So if we each convert a little over 1/2 our non-deductible TIRA accounts to our existing Roth IRA accounts it'll cost us nothing tax-wise?
No..............think of your non-deductible contributions as a colored liquid and the growth as clear. The mixture is mixed uniformly together and you cannot separate out the component parts when you do a Roth conversion so you get a pro-rata share of each............a little over half is tax-free and the rest is taxable.

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celia
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Re: pro-rata rule and IRA conversion question

Post by celia » Sat Mar 07, 2020 11:23 pm

No, each dollar in the IRAs is considered to be partly post-tax (basis) and partly pre-tax. When you convert, the converted amount contains some of each. And the money remaining in the IRA contains some of each.

See the wiki page for several examples of calculating the tax-free part and the taxed part.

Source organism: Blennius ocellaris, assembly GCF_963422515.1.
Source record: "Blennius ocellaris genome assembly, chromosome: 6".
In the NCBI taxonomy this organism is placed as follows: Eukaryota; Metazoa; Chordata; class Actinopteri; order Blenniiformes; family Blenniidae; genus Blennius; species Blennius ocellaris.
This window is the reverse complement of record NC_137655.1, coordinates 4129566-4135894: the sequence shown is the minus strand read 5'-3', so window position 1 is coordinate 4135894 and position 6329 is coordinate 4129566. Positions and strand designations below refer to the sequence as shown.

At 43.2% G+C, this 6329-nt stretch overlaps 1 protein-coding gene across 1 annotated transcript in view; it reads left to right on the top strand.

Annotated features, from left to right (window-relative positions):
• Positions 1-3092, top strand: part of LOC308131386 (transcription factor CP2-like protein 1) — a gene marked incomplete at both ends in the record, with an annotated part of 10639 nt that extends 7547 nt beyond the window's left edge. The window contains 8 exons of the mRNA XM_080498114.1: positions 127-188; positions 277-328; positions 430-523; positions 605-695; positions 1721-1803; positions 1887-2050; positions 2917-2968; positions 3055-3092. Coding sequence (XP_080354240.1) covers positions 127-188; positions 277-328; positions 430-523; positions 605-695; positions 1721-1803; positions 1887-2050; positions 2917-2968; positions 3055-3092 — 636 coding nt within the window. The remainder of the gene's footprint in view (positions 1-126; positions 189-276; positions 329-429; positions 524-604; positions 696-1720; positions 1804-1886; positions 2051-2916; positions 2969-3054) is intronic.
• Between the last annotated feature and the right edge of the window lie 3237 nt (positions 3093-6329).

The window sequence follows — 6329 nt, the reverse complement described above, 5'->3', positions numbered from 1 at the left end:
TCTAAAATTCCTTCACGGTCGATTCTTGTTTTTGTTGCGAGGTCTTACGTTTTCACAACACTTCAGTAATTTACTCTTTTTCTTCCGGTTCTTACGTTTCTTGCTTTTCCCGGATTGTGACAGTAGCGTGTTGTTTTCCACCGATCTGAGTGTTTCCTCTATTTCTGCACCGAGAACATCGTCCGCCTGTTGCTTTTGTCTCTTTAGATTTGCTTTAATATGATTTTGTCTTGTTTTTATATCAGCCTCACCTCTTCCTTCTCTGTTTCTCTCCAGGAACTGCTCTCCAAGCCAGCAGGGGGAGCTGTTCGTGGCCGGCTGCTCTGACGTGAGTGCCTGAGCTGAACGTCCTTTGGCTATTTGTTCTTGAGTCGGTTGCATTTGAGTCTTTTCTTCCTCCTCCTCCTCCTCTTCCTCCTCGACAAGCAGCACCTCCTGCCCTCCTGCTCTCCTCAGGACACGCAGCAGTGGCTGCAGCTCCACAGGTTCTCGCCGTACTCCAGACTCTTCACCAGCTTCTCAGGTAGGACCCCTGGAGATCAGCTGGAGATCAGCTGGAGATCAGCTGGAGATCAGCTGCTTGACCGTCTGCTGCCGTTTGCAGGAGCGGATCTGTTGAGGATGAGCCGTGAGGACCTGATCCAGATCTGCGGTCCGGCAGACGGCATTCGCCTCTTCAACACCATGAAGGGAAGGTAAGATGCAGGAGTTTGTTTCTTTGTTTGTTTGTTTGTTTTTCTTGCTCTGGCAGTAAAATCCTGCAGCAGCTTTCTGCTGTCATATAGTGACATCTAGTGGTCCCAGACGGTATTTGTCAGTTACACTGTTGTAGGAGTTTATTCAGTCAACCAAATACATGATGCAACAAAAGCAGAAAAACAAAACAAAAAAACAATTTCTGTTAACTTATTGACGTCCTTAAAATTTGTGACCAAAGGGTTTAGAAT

Topic Author
afr
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Re: pro-rata rule and IRA conversion question

Post by afr » Sun Mar 08, 2020 9:32 am

Looks rather complicated.

lakpr
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Re: pro-rata rule and IRA conversion question

Post by lakpr » Sun Mar 08, 2020 9:42 am

Not sure if I missed it, but have you considered using the non-deductible IRA as the repository for bonds and your 401k as the repository for stocks? This will limit growth within the n-d-tIRA. If in the future you get access to a 401k that would allow roll overs, you can then switch that tactic around.